• Provide a disclaimer
  • Documentation requirements include:
    • The engagement letter, and 
    • The financial statements  
  • An engagement letter must be signed by:
    • The accountant or the accountant’s firm, and
    • Management or those charged with governance
  • No report (e.g., compilation report) is attached to the financial statements
  • Consideration of independence is not required
  • Substantially all disclosures can be omitted 
  • The omission of substantially all disclosures should be:
    • Disclosed on the face of the financial statements, or
    • In a note
  • Selected disclosures can be provided 
  • Departures from the applicable financial reporting framework should be:
    • Disclosed on the face of the financial statements, or
    • In a note
  • A preparation engagement can be applied to historical financial statements and historical information (e.g., specified items of a financial statement).
  • A preparation engagement can be applied to prospective financial information. The summary of significant assumptions must be included.
  • A preparation engagement can be performed in relation to prescribed forms (e.g., bank personal financial statements)
  • Mark draft financial statements with appropriate wording (e.g., Draft Financial Statements)
peer reviewers focus on independence
Aug 05

Peer Reviewers Focus on Independence Documentation

By Charles Hall | Auditing , Preparation, Compilation & Review

Peer reviewers focus on independence documentation. Today I’ll provide you with examples of what peer reviewers are looking for and guidance to keep you out of hot water.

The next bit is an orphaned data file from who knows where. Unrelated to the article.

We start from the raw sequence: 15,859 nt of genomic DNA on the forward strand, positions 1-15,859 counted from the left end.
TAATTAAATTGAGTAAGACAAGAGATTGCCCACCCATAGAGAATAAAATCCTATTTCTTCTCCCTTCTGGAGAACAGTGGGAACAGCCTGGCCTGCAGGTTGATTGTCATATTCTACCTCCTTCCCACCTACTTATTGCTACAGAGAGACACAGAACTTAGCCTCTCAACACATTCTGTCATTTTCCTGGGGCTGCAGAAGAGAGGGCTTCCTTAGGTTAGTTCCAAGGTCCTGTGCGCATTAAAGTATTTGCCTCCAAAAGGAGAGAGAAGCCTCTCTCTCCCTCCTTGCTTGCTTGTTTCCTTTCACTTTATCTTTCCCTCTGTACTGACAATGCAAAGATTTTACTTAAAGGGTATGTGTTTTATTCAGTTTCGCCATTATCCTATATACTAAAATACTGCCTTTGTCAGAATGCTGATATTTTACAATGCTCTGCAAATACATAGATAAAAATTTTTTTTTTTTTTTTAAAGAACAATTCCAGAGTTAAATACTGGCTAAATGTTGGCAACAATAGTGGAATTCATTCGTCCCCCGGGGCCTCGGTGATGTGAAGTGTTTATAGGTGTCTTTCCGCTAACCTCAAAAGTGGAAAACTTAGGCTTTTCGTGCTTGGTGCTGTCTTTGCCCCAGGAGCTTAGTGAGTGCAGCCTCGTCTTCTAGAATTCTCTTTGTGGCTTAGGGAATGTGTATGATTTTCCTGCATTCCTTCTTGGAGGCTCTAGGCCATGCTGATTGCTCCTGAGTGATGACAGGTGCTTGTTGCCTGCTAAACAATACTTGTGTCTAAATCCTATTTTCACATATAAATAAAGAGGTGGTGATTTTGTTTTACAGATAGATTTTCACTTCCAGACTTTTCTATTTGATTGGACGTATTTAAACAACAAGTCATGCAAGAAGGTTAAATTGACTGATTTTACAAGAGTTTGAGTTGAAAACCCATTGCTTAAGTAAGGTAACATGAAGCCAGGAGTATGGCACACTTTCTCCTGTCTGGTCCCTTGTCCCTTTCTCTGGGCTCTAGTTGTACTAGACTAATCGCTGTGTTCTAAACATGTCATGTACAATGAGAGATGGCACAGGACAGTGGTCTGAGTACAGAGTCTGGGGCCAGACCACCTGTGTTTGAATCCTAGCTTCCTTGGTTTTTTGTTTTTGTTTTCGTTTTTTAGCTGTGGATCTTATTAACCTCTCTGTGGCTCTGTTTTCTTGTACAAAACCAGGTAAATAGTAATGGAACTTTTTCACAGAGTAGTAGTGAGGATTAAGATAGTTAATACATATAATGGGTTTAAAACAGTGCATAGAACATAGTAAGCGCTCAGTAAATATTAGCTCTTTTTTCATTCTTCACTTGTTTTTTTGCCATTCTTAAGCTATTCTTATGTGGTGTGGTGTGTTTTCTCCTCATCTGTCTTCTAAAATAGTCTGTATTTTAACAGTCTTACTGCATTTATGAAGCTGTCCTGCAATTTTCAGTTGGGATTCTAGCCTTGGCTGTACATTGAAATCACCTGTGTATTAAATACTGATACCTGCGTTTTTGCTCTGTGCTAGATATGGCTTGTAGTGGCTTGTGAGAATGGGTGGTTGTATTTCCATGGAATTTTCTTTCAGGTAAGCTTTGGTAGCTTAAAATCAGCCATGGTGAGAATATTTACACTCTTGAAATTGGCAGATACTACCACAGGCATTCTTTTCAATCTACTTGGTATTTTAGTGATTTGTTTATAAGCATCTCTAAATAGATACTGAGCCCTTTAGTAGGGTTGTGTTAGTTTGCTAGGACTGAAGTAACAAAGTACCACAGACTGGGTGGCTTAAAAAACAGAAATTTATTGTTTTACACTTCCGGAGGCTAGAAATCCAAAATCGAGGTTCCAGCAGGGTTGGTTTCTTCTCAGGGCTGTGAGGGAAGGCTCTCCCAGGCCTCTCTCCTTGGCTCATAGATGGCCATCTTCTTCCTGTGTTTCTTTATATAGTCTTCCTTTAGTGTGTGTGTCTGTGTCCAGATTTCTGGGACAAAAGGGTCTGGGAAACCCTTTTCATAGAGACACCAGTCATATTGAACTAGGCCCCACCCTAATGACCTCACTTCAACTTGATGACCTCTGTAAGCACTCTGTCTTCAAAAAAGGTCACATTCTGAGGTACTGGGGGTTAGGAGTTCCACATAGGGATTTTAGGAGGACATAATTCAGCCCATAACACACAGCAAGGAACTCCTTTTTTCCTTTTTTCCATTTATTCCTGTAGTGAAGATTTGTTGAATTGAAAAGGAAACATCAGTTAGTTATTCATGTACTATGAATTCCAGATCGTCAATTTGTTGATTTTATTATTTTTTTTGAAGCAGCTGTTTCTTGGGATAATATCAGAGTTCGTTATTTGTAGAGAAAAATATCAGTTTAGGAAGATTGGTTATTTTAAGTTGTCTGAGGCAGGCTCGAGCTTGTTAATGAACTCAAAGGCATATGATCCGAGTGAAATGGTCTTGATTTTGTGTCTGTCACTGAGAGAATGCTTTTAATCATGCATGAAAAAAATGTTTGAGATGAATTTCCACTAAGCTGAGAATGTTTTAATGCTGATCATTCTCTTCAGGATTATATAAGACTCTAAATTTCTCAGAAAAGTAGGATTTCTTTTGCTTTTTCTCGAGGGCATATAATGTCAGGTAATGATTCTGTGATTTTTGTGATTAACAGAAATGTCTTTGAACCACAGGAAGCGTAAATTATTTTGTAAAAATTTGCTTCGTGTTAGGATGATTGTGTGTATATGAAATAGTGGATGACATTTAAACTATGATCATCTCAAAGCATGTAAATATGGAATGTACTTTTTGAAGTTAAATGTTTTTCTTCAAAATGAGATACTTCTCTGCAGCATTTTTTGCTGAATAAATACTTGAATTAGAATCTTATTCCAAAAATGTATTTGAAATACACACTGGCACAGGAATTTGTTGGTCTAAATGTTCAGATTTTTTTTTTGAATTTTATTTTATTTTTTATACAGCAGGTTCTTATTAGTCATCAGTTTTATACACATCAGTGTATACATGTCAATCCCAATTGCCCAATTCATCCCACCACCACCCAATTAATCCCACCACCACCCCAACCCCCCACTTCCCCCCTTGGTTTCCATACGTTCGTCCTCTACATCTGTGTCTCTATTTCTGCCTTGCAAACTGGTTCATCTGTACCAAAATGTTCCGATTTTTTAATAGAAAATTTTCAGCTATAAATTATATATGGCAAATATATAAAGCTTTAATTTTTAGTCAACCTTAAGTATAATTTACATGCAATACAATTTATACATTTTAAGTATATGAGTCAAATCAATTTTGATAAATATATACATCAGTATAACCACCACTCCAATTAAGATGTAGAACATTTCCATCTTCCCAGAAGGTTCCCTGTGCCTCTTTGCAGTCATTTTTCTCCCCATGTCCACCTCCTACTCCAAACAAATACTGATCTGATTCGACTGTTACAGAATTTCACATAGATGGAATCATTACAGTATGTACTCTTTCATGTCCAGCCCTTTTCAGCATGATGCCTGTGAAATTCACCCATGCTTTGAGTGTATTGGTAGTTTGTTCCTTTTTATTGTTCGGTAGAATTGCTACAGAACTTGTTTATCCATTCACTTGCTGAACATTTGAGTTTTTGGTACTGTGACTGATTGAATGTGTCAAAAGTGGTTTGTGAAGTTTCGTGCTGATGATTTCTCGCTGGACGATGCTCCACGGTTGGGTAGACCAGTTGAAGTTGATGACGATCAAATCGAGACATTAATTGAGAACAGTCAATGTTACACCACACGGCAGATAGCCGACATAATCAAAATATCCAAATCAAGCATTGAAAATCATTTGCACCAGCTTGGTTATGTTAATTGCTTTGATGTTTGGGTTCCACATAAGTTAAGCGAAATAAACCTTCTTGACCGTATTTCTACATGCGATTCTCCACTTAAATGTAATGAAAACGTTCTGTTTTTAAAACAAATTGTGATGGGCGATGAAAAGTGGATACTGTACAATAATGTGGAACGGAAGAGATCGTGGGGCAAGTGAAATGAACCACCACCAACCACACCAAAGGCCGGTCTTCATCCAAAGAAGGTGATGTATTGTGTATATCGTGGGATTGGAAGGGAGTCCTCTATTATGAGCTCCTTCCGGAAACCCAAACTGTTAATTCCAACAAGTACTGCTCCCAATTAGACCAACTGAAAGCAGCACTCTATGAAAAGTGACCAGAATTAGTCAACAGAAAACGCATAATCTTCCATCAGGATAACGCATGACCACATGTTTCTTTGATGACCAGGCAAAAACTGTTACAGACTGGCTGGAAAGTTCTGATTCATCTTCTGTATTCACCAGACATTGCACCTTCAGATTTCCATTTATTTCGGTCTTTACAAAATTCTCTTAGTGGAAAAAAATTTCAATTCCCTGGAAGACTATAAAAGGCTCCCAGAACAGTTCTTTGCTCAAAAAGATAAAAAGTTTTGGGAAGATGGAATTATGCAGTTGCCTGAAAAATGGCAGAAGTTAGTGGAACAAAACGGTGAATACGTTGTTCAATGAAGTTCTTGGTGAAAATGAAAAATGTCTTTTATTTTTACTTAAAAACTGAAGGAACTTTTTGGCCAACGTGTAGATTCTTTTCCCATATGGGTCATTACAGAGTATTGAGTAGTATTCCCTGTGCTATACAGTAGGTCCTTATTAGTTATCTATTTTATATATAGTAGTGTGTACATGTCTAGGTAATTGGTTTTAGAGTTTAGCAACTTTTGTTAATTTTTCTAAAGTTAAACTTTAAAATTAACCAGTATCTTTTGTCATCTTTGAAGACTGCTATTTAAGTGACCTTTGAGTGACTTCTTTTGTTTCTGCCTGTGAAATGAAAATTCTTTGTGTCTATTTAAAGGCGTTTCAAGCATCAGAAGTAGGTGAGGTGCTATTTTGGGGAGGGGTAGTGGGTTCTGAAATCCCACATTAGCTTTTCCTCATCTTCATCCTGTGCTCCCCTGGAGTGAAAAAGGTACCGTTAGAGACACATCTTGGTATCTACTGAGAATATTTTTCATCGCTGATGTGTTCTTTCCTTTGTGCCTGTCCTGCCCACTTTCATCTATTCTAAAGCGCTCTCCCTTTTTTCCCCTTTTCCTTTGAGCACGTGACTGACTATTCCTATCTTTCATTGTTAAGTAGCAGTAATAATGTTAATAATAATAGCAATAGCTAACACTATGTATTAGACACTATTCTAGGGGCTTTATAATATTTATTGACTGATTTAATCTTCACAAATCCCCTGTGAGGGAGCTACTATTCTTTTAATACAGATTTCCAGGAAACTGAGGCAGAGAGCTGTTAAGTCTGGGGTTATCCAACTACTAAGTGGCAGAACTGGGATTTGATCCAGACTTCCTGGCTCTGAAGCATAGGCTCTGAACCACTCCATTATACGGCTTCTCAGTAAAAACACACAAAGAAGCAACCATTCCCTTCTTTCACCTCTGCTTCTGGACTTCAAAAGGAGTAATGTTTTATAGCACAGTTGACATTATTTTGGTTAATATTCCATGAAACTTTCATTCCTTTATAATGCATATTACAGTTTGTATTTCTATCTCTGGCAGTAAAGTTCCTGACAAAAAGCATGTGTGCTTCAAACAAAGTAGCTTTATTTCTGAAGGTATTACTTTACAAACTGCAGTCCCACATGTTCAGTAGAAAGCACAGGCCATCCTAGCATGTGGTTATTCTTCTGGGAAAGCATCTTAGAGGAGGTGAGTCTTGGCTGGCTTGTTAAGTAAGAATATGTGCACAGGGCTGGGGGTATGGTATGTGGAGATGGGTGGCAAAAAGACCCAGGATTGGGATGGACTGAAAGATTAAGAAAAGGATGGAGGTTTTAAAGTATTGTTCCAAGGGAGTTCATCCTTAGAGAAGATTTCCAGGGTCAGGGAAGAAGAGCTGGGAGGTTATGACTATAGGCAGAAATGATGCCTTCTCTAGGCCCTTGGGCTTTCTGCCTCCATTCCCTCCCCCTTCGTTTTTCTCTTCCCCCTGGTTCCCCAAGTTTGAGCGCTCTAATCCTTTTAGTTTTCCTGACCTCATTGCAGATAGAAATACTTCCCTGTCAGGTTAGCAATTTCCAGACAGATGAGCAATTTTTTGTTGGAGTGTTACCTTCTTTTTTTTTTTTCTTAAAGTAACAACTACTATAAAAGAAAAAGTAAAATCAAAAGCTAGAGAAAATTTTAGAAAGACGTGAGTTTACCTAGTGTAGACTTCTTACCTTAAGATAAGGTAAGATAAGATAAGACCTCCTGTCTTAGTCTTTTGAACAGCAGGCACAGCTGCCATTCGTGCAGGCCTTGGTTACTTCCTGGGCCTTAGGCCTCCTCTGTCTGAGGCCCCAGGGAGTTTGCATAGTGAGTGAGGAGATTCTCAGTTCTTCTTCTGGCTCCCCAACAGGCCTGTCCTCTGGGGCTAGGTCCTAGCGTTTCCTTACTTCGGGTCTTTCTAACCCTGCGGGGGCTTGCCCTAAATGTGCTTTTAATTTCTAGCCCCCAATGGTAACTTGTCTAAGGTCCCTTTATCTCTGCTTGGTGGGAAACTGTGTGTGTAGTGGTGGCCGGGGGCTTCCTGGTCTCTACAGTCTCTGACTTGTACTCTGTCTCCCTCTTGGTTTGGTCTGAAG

peer reviewers focus on independence

Documentation of Nonattest Services

Peer reviews focus upon nonattest services provided to attest clients. How do we know? Well, see the peer review checklist question below (for an attest engagement).

nonattest services

The big “no-no” is to assume management responsibilities and then perform an attest service. Why? Performing management responsibilities impairs your independence. 

Preparing Financial Statements

Below is another question from the peer review checklists. Notice the first item below: Accepting responsibility for the preparation and fair presentation of the client’s financial statements. The client (not the auditor) must assume responsibility for the financial statements

nonattest1

If the client can’t–or is unwilling to–assume responsibility for the financial statements, then we are not independent, and we cannot perform an audit or a review. This assumption of responsibility does not mean the client has the ability to create financial statements, but it does mean that:

  • that the client will oversee the nonattest service,
  • the client will evaluate the adequacy and results of the nonattest service, and
  • the client will accept responsibility for the nonattest service

If we prepare financial statements and perform an audit, review, or compilation, we have performed a nonattest service and an attest service. Why is this important? Because if we perform a nonattest service and an attest service for the same client, we must assess our independence. And if we are not independent, then we can’t perform an audit or review engagement. (It is permissible to perform the compilation engagement when independence is impaired, but the accountant must say–in the compilation report–that he is not independent.)